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KHARTOUM, Dec 20 — In a cooking oil factory in Khartoum, Sudanese workers hammer at a broken-down machine, as general manager Sarah al-Fateh sighs in frustration.
She is unable to import replacement parts for her family’s business, she said, because of “American sanctions”.
A year after the start of a protest movement that led to the fall of dictator Omar al-Bashir, Sudan is looking for a fresh start — but its economy is in recession.
For Fateh and other Sudanese entrepreneurs, the lingering effects of US sanctions are a big part of the problem.
In 1997, the United States imposed a trade embargo on Sudan, which hosted Al-Qaeda leader Osama bin Laden between 1992 and 1996.
Sanctions affected international banking but also technology and trade in spare parts.
While the embargo was lifted in 2017, Fateh said she is still unable to invest in her family’s factory, as Sudan is not part of the global banking system and she is unable to make international money transfers.
This is because Sudan remains on Washington’s “state sponsors of terrorism” blacklist — a major impediment to would-be investors who fear repercussions from the world’s largest economy.
Sudan’s economic crisis was years in the making, eventually triggering widespread protests that prompted the army to oust Bashir in April after 30 years in power.
The former dictator was sentenced to two years imprisonment for corruption on Saturday, with other cases ongoing.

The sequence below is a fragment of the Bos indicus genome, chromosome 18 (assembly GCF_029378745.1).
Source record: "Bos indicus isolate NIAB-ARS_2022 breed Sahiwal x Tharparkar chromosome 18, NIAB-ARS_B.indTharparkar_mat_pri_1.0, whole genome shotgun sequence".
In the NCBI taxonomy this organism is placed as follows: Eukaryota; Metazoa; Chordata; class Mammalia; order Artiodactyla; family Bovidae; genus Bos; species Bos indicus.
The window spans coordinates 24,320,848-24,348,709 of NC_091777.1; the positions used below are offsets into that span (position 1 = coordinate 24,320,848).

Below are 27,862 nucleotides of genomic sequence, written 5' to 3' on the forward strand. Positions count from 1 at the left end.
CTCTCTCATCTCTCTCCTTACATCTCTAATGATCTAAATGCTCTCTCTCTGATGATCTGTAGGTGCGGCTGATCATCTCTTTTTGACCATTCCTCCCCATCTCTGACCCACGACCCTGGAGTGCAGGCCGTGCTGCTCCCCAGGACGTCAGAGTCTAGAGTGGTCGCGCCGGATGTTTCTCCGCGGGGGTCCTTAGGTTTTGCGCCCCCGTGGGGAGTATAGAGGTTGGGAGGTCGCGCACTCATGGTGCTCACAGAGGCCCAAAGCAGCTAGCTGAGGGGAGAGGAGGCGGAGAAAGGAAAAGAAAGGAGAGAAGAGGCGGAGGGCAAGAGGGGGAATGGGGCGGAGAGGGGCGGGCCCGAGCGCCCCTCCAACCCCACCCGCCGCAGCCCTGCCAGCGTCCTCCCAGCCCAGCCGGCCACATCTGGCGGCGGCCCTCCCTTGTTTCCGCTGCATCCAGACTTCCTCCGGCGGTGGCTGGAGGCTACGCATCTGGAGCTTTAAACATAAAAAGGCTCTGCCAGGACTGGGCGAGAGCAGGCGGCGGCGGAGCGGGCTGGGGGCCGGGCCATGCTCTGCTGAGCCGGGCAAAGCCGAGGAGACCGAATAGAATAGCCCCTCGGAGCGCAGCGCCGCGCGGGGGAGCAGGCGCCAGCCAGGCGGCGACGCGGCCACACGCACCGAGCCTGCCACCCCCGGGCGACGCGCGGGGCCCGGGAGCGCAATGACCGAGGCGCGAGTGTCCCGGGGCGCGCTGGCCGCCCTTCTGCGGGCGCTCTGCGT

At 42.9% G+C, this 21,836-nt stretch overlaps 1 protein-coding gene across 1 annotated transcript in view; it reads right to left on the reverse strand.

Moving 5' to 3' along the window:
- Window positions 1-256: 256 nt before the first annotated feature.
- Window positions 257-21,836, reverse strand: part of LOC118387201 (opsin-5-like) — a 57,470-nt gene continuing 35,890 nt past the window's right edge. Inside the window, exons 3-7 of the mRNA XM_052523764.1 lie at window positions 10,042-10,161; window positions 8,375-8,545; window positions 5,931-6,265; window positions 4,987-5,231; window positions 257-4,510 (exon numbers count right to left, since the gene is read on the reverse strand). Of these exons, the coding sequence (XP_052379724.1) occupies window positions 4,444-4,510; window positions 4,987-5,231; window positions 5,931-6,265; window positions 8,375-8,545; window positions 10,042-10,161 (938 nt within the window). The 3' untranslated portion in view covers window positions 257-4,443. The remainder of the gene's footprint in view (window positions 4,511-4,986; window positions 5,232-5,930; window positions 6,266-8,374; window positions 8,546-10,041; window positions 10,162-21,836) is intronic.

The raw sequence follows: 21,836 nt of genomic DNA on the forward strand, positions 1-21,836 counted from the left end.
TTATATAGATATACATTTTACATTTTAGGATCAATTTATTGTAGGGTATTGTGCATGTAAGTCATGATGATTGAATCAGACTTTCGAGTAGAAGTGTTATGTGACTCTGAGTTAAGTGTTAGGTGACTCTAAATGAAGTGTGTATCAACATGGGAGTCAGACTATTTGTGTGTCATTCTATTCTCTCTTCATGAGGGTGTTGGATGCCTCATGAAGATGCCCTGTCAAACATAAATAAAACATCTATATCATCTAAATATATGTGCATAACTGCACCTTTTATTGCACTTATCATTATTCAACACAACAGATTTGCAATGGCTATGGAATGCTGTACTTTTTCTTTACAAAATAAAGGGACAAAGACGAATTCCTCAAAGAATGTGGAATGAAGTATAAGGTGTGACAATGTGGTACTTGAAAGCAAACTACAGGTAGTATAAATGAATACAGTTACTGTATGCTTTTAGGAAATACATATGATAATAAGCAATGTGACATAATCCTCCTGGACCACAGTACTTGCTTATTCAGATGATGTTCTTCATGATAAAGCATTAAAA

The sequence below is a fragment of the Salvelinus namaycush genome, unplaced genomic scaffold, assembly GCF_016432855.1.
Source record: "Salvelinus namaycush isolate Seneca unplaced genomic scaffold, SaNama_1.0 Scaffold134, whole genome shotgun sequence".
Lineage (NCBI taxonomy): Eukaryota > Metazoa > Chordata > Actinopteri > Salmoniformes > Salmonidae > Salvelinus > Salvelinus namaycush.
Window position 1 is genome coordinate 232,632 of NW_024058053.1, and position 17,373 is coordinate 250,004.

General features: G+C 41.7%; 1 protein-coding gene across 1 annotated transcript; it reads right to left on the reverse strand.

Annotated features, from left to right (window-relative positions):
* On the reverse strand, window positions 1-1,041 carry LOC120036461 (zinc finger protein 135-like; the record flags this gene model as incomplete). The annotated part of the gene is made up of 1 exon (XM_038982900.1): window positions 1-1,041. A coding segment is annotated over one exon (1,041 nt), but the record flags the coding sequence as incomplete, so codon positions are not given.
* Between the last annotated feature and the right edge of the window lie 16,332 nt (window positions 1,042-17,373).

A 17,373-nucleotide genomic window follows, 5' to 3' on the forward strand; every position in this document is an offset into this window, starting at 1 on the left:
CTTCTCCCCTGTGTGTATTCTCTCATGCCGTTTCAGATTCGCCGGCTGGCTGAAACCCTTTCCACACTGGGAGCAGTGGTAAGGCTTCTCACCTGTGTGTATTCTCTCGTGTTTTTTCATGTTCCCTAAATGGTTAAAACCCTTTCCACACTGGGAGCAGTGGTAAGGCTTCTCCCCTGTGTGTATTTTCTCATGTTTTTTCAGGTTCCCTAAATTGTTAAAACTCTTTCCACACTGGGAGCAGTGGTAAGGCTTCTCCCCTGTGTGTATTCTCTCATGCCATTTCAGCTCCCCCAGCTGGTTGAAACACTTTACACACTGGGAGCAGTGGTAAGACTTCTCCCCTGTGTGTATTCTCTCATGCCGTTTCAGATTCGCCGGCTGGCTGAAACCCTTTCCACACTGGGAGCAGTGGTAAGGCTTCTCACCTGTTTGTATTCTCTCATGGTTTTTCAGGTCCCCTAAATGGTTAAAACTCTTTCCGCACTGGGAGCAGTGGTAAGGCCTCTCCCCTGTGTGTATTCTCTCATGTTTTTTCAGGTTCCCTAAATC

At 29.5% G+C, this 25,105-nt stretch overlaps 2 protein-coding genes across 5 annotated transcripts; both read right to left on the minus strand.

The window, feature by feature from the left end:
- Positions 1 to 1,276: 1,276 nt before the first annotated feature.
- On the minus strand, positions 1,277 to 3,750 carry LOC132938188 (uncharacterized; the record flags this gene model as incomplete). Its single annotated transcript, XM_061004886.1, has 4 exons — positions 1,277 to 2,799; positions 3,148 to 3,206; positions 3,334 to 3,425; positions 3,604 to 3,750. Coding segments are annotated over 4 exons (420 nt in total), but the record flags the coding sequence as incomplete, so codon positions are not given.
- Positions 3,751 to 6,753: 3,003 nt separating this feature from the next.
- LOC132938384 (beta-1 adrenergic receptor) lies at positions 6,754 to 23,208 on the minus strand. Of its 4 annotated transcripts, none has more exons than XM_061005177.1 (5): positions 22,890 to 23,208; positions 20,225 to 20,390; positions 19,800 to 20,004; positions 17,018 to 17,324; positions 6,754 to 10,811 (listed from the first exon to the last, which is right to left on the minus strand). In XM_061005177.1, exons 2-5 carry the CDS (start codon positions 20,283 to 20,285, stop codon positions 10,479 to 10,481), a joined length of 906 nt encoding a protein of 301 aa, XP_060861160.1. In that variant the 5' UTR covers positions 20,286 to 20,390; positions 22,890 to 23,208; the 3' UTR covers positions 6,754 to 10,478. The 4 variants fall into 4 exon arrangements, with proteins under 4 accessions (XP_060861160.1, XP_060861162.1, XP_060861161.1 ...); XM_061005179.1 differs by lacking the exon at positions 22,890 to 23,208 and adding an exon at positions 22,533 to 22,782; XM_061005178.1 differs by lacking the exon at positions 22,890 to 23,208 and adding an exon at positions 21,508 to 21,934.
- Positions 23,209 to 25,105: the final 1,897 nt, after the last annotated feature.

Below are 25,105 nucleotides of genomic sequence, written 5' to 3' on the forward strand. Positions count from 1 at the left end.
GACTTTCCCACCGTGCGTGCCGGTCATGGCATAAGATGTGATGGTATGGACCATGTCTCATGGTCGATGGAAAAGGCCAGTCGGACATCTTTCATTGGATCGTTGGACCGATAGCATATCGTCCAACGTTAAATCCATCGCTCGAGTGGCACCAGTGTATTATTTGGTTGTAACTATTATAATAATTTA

Beyond ousting Bashir, the protest movement also extracted an agreement from military leaders in August to form a joint civilian and military sovereign council, tasked with overseeing a transition to civilian rule.
A civilian prime minister, economist Abdalla Hamdok, was appointed in September.
With annual inflation hitting 60 per cent, according to official figures, and foreign reserves depleted, Hamdok promised reforms but has not yet delivered an economic plan.
Khartoum’s challenges are overlapping, according to Clement Deshayes, a Sudan analyst with the Noria research network in Paris.
“The economic crisis is the first challenge to face and it’s on this that the government will be judged,” he said.
“But the economic crisis will not be fixed until state institutions are reformed... and the country’s conflicts resolved.”
During a visit to Washington in early December, Hamdok pleaded for Sudan to be removed from the state sponsors of terrorism blacklist.
The withdrawal process is likely to take time however, with Washington seeking assurances that Bashir’s regime is being dismantled.
Last month Sudan’s new authorities ordered the closure of Bashir’s National Congress Party. They have also ordered the dissolution of unions set up under Bashir, considered part of his patronage network.
Hamdok has launched peace talks with rebel groups in Darfur, South Kordofan and Blue Nile, states riven by conflict under Bashir.
But to be removed from the blacklist, US lawmakers say, Khartoum must now reach a settlement with families of the victims of the 1998 bombings of the US embassies in Kenya and Tanzania and of the USS Cole in 2000.
US investigators have linked all three Al-Qaeda attacks to Sudan.
Pending removal from the US blacklist, foreign banks will continue to refuse to deal with Sudan for fear of exposure to sanctions, said Sudanese financial expert Osman al-Toum.
For now, business owners like Fateh seek work-arounds, like using foreign intermediaries and money-transfer organisations. But these methods carry significant costs for Sudan’s economy.
The lingering effects of US sanctions meanwhile are far from the only challenge facing Sudan’s economy. The former regime “destroyed” industry, Fateh said, making no investments in industry or agriculture. — AFP
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